The blood-brain barrier is a unique shielding of blood vessels that limits the passage of molecules from the blood stream into the brain. Without it, the brain is open to infection, inflammation and hemorrhage. Ischemic stroke patients are at risk of bleeding into the brain when there is damage to the barrier. By more accurately identifying areas of damage, the researchers, in a report published in the journal PLOS ONE, say they hope to use their new tool to predict and reduce the risk of complications from clot-dissolving drugs used to treat this kind of stroke.
“A better characterization of blood-brain barrier damage opens the door to new approaches to treating stroke patients,” says study leader Richard Leigh, M.D., an assistant professor of neurology and radiology at the Johns Hopkins University School of Medicine. “We want to help patients, but we need to make sure our treatments don’t make things worse.”
In an ischemic stroke, a blood clot is stuck in a vessel, cutting off blood flow to a portion of the brain, which will begin to die the longer the clot remains. When patients come to the hospital within three-to-four hours of suffering an ischemic stroke, doctors quickly move to give them the intravenous clot-busting drug tPA, hoping that it will dissolve the clot without causing additional damage.
Posted in 2013, P4 Medicine Update, Personalized, Predictive, Preventive
Tagged blood clots, blood-brain barrier, brain, hemorrhage, infection, ischemic stroke, MRI, outcomes, patients, Stroke, treatment
Captured by University of Michigan Health System
For some people with diabetes, there may be such a thing as too much care.
Traditional treatment to reduce risks of heart disease among patients with diabetes has focused on lowering all patients’ blood cholesterol to a specific, standard level. But this practice may prompt the over-use of high-dose medications for patients who don’t need them, according to new research from the VA Ann Arbor Healthcare System (VAAAHS) and the University of Michigan Health System.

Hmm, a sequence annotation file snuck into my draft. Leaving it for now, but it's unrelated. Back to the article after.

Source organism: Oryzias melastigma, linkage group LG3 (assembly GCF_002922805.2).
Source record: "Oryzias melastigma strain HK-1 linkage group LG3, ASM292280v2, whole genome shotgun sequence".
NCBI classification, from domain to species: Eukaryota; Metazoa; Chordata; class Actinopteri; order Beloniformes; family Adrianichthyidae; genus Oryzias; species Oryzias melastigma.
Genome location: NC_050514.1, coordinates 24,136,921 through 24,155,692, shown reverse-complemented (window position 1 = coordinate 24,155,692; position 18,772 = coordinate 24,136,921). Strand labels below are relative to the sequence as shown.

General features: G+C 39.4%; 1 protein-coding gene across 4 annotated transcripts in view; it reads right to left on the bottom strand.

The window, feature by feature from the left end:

The study encourages a more individualized approach to treatment that adjusts treatment according to the patient in order to improve the quality of care. The findings appear in Circulation: Cardiovascular Quality and Outcomes.
Authors also suggest that blanket goals routinely used to lower heart attack risks may unnecessarily expose some patients to potential adverse side effects of high-dose medications. Researchers also note that when these standard goals are used to assess whether a health provider delivered high quality care, they may encourage overly aggressive treatment.
Captured by Johns Hopkins Medicine
Scientists at the Johns Hopkins Kimmel Cancer Center have combined the ability to detect cancer DNA in the blood with genome sequencing technology in a test that could be used to screen for cancers, monitor cancer patients for recurrence and find residual cancer left after surgery.
“This approach uses the power of genome sequencing to detect circulating tumor DNA in the blood, providing a sensitive method that can be used to detect and monitor cancers,” says Victor Velculescu, M.D., Ph.D., professor of oncology and co-director of the Cancer Biology Program at Johns Hopkins.
A report describing the new approach appears in the Nov. 28 issue of Science Translational Medicine. To develop the test, the scientists took blood samples from late-stage colorectal and breast cancer patients and healthy individuals and looked for DNA that had been shed into the blood.
The investigators applied whole-genome sequencing technology to DNA found in blood samples, allowing them to compare sequences from cancer patients with those from healthy people. The scientists then looked for telltale signs of cancer in the DNA: dramatic rearrangements of the chromosomes or changes in chromosome number that occur only in cancer cells.
Posted in 2013, Genome Sequencing, P4 Medicine Update, Personalized, Predictive, Preventive
Tagged blood tests, cancer, detection, gene sequencing, Johns Hopkins, whole genome sequencing